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EU methodology for critical raw materials assessment : policy needs and proposed solutions for incremental improvements

(2017) RESOURCES POLICY. 53. p.12-19
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Abstract
Raw materials form the basis of Europe's economy to ensure jobs and competitiveness, and they are essential for maintaining and improving quality of life. Although all raw materials are important, some of them are of more concern than others, thus the list of critical raw materials (CRMs) for the EU, and the underlying European Commission (EC) criticality assessment methodology, are key instruments in the context of the EU raw materials policy. For the next update of the CRMs list in 2017, the EC is considering to apply the overall methodology already used in 2011 and 2014, but with some modifications. Keeping the same methodological approach is a deliberate choice in order to prioritise the comparability with the previous two exercises, effectively monitor trends, and maintain the highest possible policy relevance. As the EC's in-house science service, the Directorate General Joint Research Centre (DG JRC) identified aspects of the EU criticality methodology that could be adapted to better address the needs and expectations of the resulting CRMs list to identify and monitor critical raw materials in the EU. The goal of this paper is to discuss the specific elements of the EC criticality methodology that were adapted by DG JRC, highlight their novelty and/or potential outcomes, and discuss them in the context of criticality assessment methodologies available internationally.
Keywords
Resource criticality assessment, Supply risk, Economic importance, Trade barriers, Import reliance, Recycling, Supply chain, DESIGN

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MLA
Blengini, Gian Andrea, Philip Nuss, Jo Dewulf, et al. “EU Methodology for Critical Raw Materials Assessment : Policy Needs and Proposed Solutions for Incremental Improvements.” RESOURCES POLICY 53 (2017): 12–19. Print.
APA
Blengini, Gian Andrea, Nuss, P., Dewulf, J., Nita, V., Peirò, L. T., Vidal-Legaz, B., Latunussa, C., et al. (2017). EU methodology for critical raw materials assessment : policy needs and proposed solutions for incremental improvements. RESOURCES POLICY, 53, 12–19.
Chicago author-date
Blengini, Gian Andrea, Philip Nuss, Jo Dewulf, Viorel Nita, Laura Talens Peirò, Beatriz Vidal-Legaz, Cynthia Latunussa, et al. 2017. “EU Methodology for Critical Raw Materials Assessment : Policy Needs and Proposed Solutions for Incremental Improvements.” Resources Policy 53: 12–19.
Chicago author-date (all authors)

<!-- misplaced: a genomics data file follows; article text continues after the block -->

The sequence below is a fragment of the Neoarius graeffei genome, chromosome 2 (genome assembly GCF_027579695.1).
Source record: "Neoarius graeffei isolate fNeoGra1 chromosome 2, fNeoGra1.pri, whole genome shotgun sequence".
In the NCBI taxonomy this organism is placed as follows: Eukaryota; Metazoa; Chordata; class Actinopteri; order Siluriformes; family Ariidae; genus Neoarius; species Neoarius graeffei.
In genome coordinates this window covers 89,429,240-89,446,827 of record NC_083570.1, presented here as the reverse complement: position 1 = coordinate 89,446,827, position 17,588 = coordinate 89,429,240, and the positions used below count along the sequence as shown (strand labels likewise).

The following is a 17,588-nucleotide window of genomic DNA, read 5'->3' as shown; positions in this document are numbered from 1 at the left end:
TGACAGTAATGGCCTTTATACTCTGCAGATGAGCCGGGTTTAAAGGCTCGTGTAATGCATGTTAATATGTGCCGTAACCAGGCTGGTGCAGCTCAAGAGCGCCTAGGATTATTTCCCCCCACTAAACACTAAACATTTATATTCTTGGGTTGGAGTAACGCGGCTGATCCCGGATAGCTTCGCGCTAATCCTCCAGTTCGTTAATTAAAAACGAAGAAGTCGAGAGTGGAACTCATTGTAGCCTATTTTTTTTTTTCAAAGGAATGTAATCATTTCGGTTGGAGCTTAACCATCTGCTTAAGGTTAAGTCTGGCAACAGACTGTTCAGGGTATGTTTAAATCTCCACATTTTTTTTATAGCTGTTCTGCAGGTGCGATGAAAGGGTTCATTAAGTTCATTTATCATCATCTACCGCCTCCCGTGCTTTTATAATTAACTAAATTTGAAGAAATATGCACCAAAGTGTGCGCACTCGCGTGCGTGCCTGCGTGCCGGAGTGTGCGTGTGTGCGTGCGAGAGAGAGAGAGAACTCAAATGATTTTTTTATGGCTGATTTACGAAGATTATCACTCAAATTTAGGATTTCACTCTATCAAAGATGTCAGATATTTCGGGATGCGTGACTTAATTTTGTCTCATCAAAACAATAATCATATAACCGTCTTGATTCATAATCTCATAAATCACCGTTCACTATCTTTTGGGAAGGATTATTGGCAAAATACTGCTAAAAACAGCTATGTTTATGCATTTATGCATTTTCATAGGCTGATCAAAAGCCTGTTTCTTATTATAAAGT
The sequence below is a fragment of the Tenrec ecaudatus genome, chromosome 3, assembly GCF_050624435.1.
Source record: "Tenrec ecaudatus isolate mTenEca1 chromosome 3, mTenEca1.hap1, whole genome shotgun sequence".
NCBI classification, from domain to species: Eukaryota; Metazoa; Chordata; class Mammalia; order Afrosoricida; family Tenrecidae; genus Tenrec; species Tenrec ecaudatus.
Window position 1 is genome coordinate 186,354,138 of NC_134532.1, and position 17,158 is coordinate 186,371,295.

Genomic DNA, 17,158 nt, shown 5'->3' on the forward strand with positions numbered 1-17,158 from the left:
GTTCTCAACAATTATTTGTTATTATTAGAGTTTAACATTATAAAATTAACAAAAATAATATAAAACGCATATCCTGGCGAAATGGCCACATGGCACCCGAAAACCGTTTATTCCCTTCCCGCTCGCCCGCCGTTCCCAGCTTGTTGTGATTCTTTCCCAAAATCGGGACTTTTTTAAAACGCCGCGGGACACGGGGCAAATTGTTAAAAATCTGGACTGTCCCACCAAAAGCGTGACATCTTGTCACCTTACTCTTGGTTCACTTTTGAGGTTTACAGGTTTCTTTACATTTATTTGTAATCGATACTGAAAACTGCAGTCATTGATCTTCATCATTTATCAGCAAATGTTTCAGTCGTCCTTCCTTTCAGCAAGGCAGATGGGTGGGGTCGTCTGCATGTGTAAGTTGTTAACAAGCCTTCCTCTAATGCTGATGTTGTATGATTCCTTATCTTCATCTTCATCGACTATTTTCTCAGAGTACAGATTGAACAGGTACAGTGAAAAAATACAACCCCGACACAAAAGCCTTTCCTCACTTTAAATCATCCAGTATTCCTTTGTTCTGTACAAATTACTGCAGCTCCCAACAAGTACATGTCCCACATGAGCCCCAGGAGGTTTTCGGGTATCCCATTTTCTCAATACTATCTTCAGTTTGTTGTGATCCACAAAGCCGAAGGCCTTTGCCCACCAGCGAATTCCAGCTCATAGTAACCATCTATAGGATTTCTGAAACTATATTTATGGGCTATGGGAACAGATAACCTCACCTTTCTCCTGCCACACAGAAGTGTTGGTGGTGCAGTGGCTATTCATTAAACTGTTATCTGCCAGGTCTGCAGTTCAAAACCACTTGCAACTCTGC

Blengini, Gian Andrea, Philip Nuss, Jo Dewulf, Viorel Nita, Laura Talens Peirò, Beatriz Vidal-Legaz, Cynthia Latunussa, Lucia Mancini, Darina Blagoeva, David Pennington, Mattia Pellegrini, Alexis Van Maercke, Slavko Solar, Milan Grohol, and Constantin Ciupagea. 2017. “EU Methodology for Critical Raw Materials Assessment : Policy Needs and Proposed Solutions for Incremental Improvements.” Resources Policy 53: 12–19.
Vancouver
1.
Blengini GA, Nuss P, Dewulf J, Nita V, Peirò LT, Vidal-Legaz B, et al. EU methodology for critical raw materials assessment : policy needs and proposed solutions for incremental improvements. RESOURCES POLICY. 2017;53:12–9.
IEEE
[1]
G. A. Blengini et al., “EU methodology for critical raw materials assessment : policy needs and proposed solutions for incremental improvements,” RESOURCES POLICY, vol. 53, pp. 12–19, 2017.
@article{8528311,
  abstract     = {Raw materials form the basis of Europe's economy to ensure jobs and competitiveness, and they are essential for maintaining and improving quality of life. Although all raw materials are important, some of them are of more concern than others, thus the list of critical raw materials (CRMs) for the EU, and the underlying European Commission (EC) criticality assessment methodology, are key instruments in the context of the EU raw materials policy.
For the next update of the CRMs list in 2017, the EC is considering to apply the overall methodology already used in 2011 and 2014, but with some modifications. Keeping the same methodological approach is a deliberate choice in order to prioritise the comparability with the previous two exercises, effectively monitor trends, and maintain the highest possible policy relevance. As the EC's in-house science service, the Directorate General Joint Research Centre (DG JRC) identified aspects of the EU criticality methodology that could be adapted to better address the needs and expectations of the resulting CRMs list to identify and monitor critical raw materials in the EU.
The goal of this paper is to discuss the specific elements of the EC criticality methodology that were adapted by DG JRC, highlight their novelty and/or potential outcomes, and discuss them in the context of criticality assessment methodologies available internationally.},
  author       = {Blengini, Gian Andrea and Nuss, Philip and Dewulf, Jo and Nita, Viorel and Peirò, Laura Talens and Vidal-Legaz, Beatriz and Latunussa, Cynthia and Mancini, Lucia and Blagoeva, Darina and Pennington, David and Pellegrini, Mattia and Van Maercke, Alexis and Solar, Slavko and Grohol, Milan and Ciupagea, Constantin},
  issn         = {0301-4207},
  journal      = {RESOURCES POLICY},
  keywords     = {Resource criticality assessment,Supply risk,Economic importance,Trade barriers,Import reliance,Recycling,Supply chain,DESIGN},
  language     = {eng},
  pages        = {12--19},
  title        = {EU methodology for critical raw materials assessment : policy needs and proposed solutions for incremental improvements},
  url          = {http://dx.doi.org/10.1016/j.resourpol.2017.05.008},
  volume       = {53},
  year         = {2017},
}

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